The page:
2.) Quick Audience Connection with Main Character - Everyone wants to be able to relate with the main character of their show. That's why we keep watching. The audience needs to identify with something early on with your main character. If your characters are generally unlikeable, even if you think they're interesting, it won't carry a reader/viewer to the next scene. Nutter did this with the series "Flash" in the character of Barry Allen. Straightaway in the first episode we see this awkward forensic scientist who clumsily walks into people in the street and talks fast, but notices things like Sherlock Holmes. The first time he's on a crime scene we already like him because he ignores what everyone says and gets right into the dirt to find the killer. 

Barry Allen in "The Flash" 
3.) A Character with a Past (Deep Characterization) - Few pilots starts off with the main character being born and us seeing him grow up to be the doctor or super hero. Most pilots start somewhere in the middle of the story, and rightly so. BUT, every character has a past and we need to see bits and pieces of it right at the beginning. We don't have to have all the answers. We just need a glimpse of their past or how they got to where they are when we first meet them. Maybe its something they think, a look between two friends, or something someone says to that character that lets us in on who they are. Every character we write isn't just a character. Character refers to the essence of who anyone in your novel truly is on the inside. Is he or she a good person or a bad person? A hero or a villian? Character is the spirit of that person, while characterization is the quantifiable result of who they are. Every character we write should have a back story and several pages of characterization. Does that mean we share that in our first chapter? NO! But it will influence how we write the character.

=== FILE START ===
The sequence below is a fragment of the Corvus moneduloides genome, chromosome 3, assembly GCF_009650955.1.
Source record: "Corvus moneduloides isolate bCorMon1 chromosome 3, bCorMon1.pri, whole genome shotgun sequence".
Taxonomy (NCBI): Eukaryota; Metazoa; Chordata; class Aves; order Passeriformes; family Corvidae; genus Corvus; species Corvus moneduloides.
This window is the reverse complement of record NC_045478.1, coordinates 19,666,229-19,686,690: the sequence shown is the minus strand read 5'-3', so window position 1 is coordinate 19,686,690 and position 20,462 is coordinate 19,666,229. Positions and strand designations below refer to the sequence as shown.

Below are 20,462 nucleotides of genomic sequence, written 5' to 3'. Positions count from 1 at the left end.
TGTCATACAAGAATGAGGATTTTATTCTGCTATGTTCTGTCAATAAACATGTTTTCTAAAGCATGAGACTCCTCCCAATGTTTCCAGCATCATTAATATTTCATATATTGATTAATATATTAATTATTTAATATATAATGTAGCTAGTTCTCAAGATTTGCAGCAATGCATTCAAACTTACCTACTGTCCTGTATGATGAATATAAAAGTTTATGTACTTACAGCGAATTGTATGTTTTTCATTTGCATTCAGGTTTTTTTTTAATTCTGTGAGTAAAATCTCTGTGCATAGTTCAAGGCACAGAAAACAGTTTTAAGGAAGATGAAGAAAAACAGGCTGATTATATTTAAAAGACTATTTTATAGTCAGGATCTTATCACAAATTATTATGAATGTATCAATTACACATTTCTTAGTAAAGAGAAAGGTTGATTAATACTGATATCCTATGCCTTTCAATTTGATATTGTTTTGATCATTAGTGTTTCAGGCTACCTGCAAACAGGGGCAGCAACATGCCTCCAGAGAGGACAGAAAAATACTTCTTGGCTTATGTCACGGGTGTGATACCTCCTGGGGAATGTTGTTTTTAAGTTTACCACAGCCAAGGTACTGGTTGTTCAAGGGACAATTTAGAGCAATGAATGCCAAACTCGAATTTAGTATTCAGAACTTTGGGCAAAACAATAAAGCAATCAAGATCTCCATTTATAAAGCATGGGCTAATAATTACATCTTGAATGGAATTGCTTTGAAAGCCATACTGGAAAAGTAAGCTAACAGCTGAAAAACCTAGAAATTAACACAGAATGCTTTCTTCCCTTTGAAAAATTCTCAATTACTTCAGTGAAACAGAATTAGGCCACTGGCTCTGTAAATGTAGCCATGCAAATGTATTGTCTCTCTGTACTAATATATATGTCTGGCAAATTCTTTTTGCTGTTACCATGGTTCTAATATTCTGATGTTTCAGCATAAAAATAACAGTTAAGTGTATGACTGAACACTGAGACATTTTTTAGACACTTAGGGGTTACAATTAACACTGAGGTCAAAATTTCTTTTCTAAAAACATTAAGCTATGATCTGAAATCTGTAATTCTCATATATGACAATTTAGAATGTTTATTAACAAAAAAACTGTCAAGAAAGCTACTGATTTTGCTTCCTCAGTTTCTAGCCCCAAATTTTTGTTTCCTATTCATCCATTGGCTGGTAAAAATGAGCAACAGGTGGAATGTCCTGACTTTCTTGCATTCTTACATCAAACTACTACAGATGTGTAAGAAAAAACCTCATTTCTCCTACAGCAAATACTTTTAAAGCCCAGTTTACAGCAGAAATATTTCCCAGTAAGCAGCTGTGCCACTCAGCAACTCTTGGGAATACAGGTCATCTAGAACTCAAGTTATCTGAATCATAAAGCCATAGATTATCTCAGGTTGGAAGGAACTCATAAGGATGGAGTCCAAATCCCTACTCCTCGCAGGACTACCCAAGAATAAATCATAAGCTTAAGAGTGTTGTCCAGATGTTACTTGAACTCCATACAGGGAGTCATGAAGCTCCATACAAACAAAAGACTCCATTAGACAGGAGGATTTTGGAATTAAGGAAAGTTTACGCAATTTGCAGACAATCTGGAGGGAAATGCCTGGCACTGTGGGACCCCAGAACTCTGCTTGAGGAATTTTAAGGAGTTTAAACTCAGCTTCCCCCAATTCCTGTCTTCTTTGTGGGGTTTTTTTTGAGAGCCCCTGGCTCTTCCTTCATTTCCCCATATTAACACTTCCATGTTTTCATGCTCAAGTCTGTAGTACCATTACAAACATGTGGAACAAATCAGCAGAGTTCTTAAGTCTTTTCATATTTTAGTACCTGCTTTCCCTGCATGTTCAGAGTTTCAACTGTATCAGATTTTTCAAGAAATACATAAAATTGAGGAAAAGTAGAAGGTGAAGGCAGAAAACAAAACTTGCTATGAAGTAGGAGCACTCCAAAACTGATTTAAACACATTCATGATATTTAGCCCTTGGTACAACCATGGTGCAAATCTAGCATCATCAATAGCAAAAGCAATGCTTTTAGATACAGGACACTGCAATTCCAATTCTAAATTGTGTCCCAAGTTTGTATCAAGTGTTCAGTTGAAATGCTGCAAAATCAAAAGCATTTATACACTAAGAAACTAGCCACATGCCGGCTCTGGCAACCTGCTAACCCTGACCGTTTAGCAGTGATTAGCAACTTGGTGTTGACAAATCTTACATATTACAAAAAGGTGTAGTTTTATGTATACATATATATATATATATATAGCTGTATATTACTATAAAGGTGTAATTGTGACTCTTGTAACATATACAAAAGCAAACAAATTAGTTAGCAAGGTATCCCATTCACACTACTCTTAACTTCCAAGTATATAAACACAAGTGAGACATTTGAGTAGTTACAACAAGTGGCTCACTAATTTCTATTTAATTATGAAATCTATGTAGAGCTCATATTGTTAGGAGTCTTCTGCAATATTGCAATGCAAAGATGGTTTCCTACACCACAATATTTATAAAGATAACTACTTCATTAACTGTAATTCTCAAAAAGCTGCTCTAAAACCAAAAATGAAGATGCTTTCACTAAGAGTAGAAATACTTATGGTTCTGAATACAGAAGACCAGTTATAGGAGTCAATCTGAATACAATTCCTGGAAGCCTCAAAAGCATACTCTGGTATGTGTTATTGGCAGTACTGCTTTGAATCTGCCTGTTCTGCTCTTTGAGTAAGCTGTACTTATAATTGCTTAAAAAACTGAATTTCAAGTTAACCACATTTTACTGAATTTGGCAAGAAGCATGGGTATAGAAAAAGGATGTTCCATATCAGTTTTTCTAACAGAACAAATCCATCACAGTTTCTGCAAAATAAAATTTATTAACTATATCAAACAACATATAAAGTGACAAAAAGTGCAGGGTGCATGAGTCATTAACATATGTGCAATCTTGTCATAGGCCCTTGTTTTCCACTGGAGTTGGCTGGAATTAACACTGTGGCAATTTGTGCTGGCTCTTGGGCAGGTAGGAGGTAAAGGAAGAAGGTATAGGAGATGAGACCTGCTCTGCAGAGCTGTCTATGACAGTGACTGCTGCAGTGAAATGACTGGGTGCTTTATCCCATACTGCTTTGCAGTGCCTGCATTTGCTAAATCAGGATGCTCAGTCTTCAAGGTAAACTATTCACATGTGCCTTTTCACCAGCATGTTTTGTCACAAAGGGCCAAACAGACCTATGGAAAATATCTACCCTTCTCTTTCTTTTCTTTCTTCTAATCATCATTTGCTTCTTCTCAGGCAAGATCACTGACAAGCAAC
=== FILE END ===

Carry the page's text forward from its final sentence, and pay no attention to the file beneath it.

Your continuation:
Max from "Roswell" telling about his past.


4.) A Compelling Story - I know this is kind of obvious, but true more than most of us think. If you don't have a good story to begin with, doing #1-3 won't matter. When choosing scripts that he has directed, Nutter said, "I guess the simplest answer I can give you is that I've got to fall in love with it. It’s got to move me in some way. I've got to be touched emotionally by something. It can’t be just flash and no substance or, ‘Just the facts ma’am,’ without any heart. And at the end of it I say to myself, ‘Do I want to watch the next episode?’ That’s really what it’s all about."  


5.) A Variety of Emotions - 
Whether we are a female or male, we are all drawn to emotion. It drives us in our decisions, it gets out blood flowing, brings tears to our eyes, and makes us laugh. Think right now of your favorite book or movie. Now think of why it is your favorite. I can guarantee that there is some kind of emotion associated with it. Lust. Anger. Joy. Heartache. These feelings are what make us come back for more. And this is where we find good writing - in the emotions.

The main difference between TV Shows and novels is that in TV shows the emotions have already been read from a script and interpreted by actors and directors on the screen for us to see. In novels, we have to write what we want the reader to interpret as emotions. We do this through the tone of our words, the setting, dialogue, and the actions of our characters. 

Laurel in "Arrow" telling Oliver off after he returns.
So to sum it up, your "pilot" chapters of your book should have: a likable main character, quick audience connection with the main character, a character with a past (deep characterization), a compelling story, and a variety of emotions. 

Now get that agent to "pick up" your book!

No comments:

Post a Comment